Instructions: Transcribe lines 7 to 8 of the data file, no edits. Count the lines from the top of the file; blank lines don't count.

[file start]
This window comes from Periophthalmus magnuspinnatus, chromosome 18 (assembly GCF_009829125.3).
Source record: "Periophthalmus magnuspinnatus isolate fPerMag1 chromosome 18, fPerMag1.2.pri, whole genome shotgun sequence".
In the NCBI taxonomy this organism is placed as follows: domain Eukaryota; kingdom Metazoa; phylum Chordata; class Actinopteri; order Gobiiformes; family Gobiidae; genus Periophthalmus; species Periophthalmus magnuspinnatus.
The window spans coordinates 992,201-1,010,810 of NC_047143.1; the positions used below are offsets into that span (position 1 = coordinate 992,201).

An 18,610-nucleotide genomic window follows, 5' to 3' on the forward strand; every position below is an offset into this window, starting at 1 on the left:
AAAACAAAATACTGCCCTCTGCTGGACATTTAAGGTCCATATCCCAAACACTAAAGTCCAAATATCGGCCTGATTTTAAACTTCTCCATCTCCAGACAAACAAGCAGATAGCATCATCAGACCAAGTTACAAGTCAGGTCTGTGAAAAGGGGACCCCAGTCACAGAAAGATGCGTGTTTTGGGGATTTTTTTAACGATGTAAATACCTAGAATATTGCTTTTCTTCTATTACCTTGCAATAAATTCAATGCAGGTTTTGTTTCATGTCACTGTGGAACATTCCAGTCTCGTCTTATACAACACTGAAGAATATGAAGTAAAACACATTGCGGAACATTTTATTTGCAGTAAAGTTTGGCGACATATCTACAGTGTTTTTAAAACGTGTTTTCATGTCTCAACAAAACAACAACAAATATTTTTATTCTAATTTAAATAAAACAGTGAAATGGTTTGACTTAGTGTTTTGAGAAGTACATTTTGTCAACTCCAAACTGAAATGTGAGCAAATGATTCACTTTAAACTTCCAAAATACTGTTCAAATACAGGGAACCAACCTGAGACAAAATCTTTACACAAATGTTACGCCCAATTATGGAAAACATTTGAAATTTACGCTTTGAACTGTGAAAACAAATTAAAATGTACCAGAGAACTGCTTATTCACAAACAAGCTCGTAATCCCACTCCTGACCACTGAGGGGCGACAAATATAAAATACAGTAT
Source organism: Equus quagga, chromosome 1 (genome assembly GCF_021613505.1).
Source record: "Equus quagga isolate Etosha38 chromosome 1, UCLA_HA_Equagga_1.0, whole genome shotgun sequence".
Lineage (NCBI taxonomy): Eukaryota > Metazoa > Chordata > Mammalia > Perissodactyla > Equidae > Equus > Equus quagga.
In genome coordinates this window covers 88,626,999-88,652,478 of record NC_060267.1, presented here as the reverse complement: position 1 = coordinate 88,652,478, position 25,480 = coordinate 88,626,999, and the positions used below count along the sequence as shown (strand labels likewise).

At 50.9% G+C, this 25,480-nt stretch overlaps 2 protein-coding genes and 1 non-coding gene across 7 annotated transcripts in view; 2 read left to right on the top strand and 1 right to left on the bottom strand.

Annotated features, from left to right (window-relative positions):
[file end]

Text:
Source organism: Equus quagga, chromosome 1 (genome assembly GCF_021613505.1).
Source record: "Equus quagga isolate Etosha38 chromosome 1, UCLA_HA_Equagga_1.0, whole genome shotgun sequence".